Presentation on theme: "VOCABULARY in CONTEXT S-A-G-E. Unfamiliar Vocabulary One of the main reasons college students dislike reading is because the difficulty in understanding."— Presentation transcript:
VOCABULARY in CONTEXT S-A-G-E
Unfamiliar Vocabulary One of the main reasons college students dislike reading is because the difficulty in understanding what it is they read—primarily because of unfamiliar vocabulary. If we can’t understand what we read, then we can’t engage with the reading. The result is that we simply read the words on the page without understanding what it is we are reading.
Think: How would you feel if you were side-lined from a game because you didn’t know the rules of the game? Or: How would you feel if you didn’t understand the words being spoken in a room where people were talking?
Vocabulary in Context How do you usually find out what a word means? Vocabulary put into context, simply means to understand what word means by understanding its context. Context refers to the words surrounding it the unfamiliar vocabulary word, which provide clues to the words meaning.
S-A-G-E Rather than looking in a dictionary, a reader can save the time searching for a word, simply by using for contextual clues to determine what a word means. S-A-G-E is an acronym for the four most common contextual clues. ac·ro·nym [ak-ruh-nim] – noun - a word formed from the initial letters or groups of letters of words in a set phrase or series of words S - synonym A - antonym G - general sense E - example
S-YNONYM The meaning of unfamiliar vocabulary words may be understood by other similar words in the sentence or sentences around it. Example: If we assess ourselves favorably, our self- esteem will be high, but if we judge ourselves negatively, it will suffer. syn·o·nym [sin-uh-nim] Noun- a word having the same or nearly the same meaning as another in the language, as joyful, elated, glad.
A-NTONYM The meaning of unfamiliar vocabulary words may be understood by other dissimilar words in the sentence or sentences around it. Example: Religions in America are not static, but changing, especially in this period of shifting values. an·to·nym [an-tuh-nim] noun- a word opposite in meaning to another.
G-ENERAL Sense of the Word The meaning of unfamiliar vocabulary words may be understood by the general sense of the word and the sentence containing it—by other sentences around it. Example: A former employee, irate over having been fired, broke into the plant and deliberately wrecked several machines.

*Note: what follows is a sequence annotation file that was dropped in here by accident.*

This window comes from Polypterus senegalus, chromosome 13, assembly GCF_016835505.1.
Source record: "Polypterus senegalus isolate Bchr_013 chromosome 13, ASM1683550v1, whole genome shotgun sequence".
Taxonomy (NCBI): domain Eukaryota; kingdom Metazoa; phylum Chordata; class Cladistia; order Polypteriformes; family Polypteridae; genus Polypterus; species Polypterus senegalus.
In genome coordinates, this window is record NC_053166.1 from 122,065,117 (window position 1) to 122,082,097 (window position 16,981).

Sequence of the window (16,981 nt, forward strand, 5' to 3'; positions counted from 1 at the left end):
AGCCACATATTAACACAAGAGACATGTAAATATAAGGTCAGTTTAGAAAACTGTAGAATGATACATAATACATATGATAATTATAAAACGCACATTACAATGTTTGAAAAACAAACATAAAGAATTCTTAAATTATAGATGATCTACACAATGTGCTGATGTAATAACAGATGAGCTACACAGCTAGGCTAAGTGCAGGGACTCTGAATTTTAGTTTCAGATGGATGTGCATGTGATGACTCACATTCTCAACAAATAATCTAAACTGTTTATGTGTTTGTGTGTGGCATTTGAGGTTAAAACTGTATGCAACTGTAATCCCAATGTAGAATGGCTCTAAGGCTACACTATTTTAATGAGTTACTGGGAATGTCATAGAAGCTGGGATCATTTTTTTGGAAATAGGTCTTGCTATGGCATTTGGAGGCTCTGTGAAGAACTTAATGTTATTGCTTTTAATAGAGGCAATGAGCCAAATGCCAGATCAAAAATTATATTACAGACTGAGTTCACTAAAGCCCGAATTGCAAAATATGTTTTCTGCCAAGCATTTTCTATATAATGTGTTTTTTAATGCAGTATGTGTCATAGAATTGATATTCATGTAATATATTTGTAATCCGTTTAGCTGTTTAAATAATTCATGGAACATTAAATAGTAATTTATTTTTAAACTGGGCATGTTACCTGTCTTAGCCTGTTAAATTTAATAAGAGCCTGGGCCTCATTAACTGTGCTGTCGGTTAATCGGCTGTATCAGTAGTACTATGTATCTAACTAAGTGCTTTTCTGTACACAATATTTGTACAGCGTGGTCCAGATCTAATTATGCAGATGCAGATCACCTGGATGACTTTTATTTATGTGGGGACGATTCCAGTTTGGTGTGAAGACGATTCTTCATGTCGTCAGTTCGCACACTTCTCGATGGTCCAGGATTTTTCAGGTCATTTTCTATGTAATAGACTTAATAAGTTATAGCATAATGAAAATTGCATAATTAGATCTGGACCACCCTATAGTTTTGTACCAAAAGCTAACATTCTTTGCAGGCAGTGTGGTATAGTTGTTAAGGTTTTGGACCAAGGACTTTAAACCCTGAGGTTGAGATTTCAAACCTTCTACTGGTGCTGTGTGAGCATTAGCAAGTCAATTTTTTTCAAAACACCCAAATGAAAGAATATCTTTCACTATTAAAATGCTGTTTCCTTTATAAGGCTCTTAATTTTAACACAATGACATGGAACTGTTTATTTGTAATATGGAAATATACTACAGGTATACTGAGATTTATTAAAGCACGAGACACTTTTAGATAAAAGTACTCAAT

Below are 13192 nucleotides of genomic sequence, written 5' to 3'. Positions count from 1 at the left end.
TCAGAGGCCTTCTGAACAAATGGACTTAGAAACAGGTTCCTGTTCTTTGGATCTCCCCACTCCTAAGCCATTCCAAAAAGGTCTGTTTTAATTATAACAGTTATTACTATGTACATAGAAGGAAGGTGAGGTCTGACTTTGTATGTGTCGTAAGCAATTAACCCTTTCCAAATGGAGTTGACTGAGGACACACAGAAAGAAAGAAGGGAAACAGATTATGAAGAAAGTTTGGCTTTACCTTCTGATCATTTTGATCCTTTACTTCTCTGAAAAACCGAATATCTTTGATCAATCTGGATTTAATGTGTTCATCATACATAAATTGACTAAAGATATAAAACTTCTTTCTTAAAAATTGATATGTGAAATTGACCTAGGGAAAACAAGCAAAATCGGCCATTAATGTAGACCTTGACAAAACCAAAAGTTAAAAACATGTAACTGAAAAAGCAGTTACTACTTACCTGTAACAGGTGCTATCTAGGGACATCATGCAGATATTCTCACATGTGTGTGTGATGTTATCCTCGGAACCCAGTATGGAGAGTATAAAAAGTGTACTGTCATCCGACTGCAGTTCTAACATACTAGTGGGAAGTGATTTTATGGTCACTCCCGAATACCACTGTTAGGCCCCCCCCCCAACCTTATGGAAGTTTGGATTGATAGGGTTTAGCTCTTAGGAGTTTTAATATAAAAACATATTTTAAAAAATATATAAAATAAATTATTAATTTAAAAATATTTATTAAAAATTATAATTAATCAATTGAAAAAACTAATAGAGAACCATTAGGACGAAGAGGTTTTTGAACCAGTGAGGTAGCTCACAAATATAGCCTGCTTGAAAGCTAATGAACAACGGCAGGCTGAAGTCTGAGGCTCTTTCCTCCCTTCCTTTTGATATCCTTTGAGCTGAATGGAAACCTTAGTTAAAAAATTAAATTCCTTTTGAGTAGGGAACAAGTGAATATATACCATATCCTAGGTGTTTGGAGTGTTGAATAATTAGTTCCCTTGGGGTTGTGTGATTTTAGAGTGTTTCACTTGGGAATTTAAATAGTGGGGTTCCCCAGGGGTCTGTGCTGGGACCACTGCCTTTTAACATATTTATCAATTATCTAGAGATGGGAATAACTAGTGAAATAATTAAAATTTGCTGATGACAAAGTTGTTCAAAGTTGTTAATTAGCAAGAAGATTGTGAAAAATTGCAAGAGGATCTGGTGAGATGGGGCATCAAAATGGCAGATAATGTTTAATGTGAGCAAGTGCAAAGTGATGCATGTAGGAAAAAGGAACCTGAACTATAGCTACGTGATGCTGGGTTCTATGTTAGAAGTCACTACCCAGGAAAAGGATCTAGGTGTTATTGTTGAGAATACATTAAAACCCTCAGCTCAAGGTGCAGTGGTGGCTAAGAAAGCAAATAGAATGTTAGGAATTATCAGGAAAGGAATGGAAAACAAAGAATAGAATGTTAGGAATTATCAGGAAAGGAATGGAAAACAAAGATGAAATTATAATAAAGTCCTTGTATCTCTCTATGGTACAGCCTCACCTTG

E-XAMPLE The meaning of unfamiliar vocabulary words may be understood by an example given by the author, either in the sentence containing the vocabulary word or in a sentence near it. Many textbook authors make use of this context clue. Transitions like “for example,” “for instance,” “including” and “such as” often introduce examples. Example: Nocturnal creatures, such as bats and owls, have highly developed senses that enable them to function in the dark.
Assignment Vocabulary Word Study sentences: Create sentences using the vocab words. Use the definition as the context clue in your sentence. (Be sure to write a complete sentence with appropriate punctuation) I was indifferent, or not for or against, about what to eat for dinner.
diaphanous- characterized by delicacy of firm or texture Inscrutable-not readily investigated, interpreted or understood Sedentary- completely inactive Propensity- an often intense preference or natural inclination Spectral- ghostly Luminous- glowing, a lighted Estuary-Water passage where the tide meets the river current Ascetic-practicing strict self-denial as a measure of personal or spiritual discipline Venerable- Sacred, religious or respected August-marked by majestic dignity Knight Errant-a knight traveling in search of adventures in which to exhibit military skill and prowess. Immutability- changeable
Quick Review (I) 1. Often, a reader can figure out the meaning of a new word without using the dictionary—by paying attention to the word’s ____. 2. In the sentences below, which type of context clue is used for the italicized word? You can’t take certain classes unless you’ve taken a prerequisite; for instance, you cant take Spanish Literature I unless you’ve taken Spanish III. There are thick pine forests at the foot of the mountain, but higher up, the trees become sparse. Talent may take years to surface. When Beethoven was a young child, his great aptitude to music was not at all apparent to his teachers.
Quick Review (II) Directions: Identify the vocabulary word and use the context clues to determine its meaning. 1. When people are broke, they find that many things which seem indispensable are not so necessary after all. 2. It’s amazing that my neighbors always appear immaculate, yet their apartment is often quite dirty. 3. Doctors should alleviate the pain of terminally ill patients so that their final days are as comfortable as possible. 4. Rose thought selling cosmetics door-to-door would be a lucrative part-time job, but in her first month she earned only twenty dollars. 5. Working as a team, a coyote and a badger may simultaneously attack an area crowded with squirrels. The attack panics the squirrels, making them easier to catch.
On a Test It may be helpful to try substituting the unfamiliar word with one that is more familiar. Example: The tiger was volatile; its behavior was extremely unpredictable. For instance, sometimes it was tame and other times it was vicious. The tiger was _____________. unpredictable
continued…….On a Test Furthermore, understanding your parts of speech will help you choose the right type of word to substitute. For instance, you would only substitute a noun for a noun, and a verb for a verb…etc. The tiger was volatile (adjective). The tiger was unpredictable (adjective).